Gather Your Blessings Gained and Lessons Learned

Like with any loss, human or animal, the extent to which we remember and embody what we learned and received from our loved ones determines the extent to which we “keep them alive.”  I recommend journaling, making a special memoir if you will, about the lessons learned from your companion animal, about how you are better because of him or her, what you received, what you’re eternally grateful for. Keep your appreciative heart open.

Let Others In

Seek social support particularly from “those who get it,” those with whom you won’t feel judged by the intensity of your pain.  Don’t be afraid to ask for some personal time and support like you would when suffering a human loss. Studies have found that social support is a crucial ingredient in recovering from grief of all kinds. For many, their social interactions increase with having a pet, especially with dogs since we need to take them out. This might mean that, for now, you might need to put in more effort than usual to make sure you connect with others. 

Be Sensitive to the Change in Routine

Often unexpected is the emotional downslide and aimlessness you might feel without the structure and built in healthy habits your animal provided. This can include taking them on walks, getting you outside and moving your body. Perhaps you would get up early, be conscious of your time around their meals and relief schedule, and their need for love and attention. Not being needed can come as a great shock to our mental well being.  A most significant change when we lose a companion animal centers around the emotional support our animal provided us. Whether they are trained as such or not, all pets function as therapy animals to some extent — See Gifts and Benefits above. It’s important that you build in new routines that at the very least continue the secondary benefits of caring for your animals — e.g. exercise, structure, loving and positive human interactions, connecting to neighbors and others we normally wouldn’t connect with if it weren’t for our pet.  

Grow Forward and Find Meaning

There is a healthy idea that “everything is good,” even our painful experiences. Our biggest challenge is that the light inside our dark times often remains concealed to us. But this doesn’t mean the goodness is not there. I learned this from studying Rav Ashlag, a spiritual sage, who shares the wisdom of Kabbalah to help awaken the truth from the eyes of the soul. The more investment we make into bringing out and revealing positivity, searching for the blessings and the messages meant for us— regardless of what is happening around us— the closer we become to our true inner potential and personal power. This mindset is not easy especially when we are in terrible pain. So simply do your best to seek and see the good.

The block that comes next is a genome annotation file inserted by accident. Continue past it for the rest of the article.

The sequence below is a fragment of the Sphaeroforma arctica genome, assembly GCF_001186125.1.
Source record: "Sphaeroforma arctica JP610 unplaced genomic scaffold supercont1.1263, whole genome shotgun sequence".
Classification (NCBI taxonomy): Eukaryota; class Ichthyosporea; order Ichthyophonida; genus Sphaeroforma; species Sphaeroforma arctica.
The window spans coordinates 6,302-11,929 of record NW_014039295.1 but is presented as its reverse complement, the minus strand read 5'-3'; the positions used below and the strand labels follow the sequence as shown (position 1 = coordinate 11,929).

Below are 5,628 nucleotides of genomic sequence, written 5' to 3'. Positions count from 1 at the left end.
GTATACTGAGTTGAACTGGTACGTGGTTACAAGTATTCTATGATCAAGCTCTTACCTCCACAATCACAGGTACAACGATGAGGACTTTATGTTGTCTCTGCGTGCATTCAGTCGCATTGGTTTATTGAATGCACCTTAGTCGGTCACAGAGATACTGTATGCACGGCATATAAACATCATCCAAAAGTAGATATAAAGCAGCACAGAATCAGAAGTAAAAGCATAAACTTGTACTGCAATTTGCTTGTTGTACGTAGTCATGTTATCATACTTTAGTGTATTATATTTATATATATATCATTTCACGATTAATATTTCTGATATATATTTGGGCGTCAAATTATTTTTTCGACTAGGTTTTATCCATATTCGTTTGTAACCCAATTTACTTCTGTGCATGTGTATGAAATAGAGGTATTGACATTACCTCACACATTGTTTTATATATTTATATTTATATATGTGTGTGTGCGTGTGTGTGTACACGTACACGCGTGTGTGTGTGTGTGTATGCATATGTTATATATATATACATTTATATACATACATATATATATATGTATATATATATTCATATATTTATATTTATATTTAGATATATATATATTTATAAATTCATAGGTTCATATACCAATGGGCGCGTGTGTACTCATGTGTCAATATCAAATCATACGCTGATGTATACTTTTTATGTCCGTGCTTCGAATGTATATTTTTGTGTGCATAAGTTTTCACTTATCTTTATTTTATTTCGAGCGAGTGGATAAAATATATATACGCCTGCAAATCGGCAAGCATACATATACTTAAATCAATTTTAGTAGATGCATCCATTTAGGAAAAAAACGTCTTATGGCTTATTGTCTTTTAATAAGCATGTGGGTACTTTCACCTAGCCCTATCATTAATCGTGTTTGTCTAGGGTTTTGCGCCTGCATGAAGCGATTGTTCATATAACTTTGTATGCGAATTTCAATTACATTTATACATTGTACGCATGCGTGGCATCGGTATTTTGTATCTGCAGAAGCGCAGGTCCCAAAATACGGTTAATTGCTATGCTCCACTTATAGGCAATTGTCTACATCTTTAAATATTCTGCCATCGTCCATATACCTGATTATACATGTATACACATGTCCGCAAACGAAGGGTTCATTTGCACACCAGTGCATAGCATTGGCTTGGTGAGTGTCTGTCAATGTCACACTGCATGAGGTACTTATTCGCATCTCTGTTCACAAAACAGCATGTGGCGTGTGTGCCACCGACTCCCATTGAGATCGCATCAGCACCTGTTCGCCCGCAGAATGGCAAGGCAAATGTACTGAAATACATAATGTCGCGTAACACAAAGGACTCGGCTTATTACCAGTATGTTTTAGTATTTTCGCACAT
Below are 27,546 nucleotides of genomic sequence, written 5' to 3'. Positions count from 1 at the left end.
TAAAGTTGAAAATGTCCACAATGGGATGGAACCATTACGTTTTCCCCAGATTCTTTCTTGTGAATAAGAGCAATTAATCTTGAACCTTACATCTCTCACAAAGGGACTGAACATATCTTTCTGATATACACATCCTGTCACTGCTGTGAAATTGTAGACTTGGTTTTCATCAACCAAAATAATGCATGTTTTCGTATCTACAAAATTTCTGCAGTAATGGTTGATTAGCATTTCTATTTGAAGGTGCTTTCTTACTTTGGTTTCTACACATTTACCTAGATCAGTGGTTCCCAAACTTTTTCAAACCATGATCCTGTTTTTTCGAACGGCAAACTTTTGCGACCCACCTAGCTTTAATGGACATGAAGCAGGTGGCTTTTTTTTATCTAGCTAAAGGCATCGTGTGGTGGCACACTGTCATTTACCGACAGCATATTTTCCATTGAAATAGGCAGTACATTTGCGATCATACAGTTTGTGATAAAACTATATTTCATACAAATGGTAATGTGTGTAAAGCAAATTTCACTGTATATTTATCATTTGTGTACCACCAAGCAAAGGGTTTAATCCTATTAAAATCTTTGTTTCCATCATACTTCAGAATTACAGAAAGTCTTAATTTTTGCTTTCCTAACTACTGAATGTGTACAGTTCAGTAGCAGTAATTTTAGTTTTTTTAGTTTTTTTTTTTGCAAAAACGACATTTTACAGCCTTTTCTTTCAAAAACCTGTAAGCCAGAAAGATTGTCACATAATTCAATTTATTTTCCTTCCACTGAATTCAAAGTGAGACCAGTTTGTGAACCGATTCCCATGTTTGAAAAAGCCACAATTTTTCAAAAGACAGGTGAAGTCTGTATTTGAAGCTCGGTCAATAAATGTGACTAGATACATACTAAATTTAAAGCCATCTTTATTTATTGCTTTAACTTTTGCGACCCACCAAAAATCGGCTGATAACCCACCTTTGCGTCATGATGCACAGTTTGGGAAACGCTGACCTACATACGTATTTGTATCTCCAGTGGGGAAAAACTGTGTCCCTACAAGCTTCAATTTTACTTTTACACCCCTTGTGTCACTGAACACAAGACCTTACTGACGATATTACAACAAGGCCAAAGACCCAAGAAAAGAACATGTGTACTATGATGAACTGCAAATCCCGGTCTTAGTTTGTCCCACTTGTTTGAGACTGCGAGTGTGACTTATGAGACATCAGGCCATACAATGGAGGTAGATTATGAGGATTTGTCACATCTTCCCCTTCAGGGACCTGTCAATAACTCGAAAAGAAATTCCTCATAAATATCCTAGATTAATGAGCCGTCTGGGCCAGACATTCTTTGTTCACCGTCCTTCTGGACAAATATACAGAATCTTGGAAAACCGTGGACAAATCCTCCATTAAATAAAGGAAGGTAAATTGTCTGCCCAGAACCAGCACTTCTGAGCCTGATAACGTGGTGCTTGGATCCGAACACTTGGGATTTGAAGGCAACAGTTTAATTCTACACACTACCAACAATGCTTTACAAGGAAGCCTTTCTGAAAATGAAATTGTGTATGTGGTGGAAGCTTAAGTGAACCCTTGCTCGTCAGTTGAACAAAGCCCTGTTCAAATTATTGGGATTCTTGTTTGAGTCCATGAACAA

For example, if the gifts from your bond with your companion animal included feeling needed and loved unconditionally, then how might you seek other animals or people to care for, to share with. Another growth opportunity your loss could provide is to think about how you can grow your own capacity for giving unconditional love, especially your self love.  If you relished the invitation to live in the present moment that your companion animal provided, see how you might build other practices that bring you to a place of peace, of being in the moment (e.g., being in nature, joining a men’s or women’s group, yoga, running, knitting, building models, praying, meditating, studying spiritual wisdom, puzzles, you name it… whatever turns you on, and whatever turns you in

You Will Love Again

Each person needs to decide when and if they will invite a new animal into their home and heart.  I recommend listening to your own inner voice.  Maybe, when the time feels right, visit a shelter or look online for pets. And then see what you notice inside.  I recommend investing in your human relationships as well.  I know, you can never find someone as unconditionally loving as an animal, I mean they just love and forgive relentlessly. Nonetheless, we have so much growth to gain and fulfillment to enjoy by engaging in the doggy-dog world of human intimacy.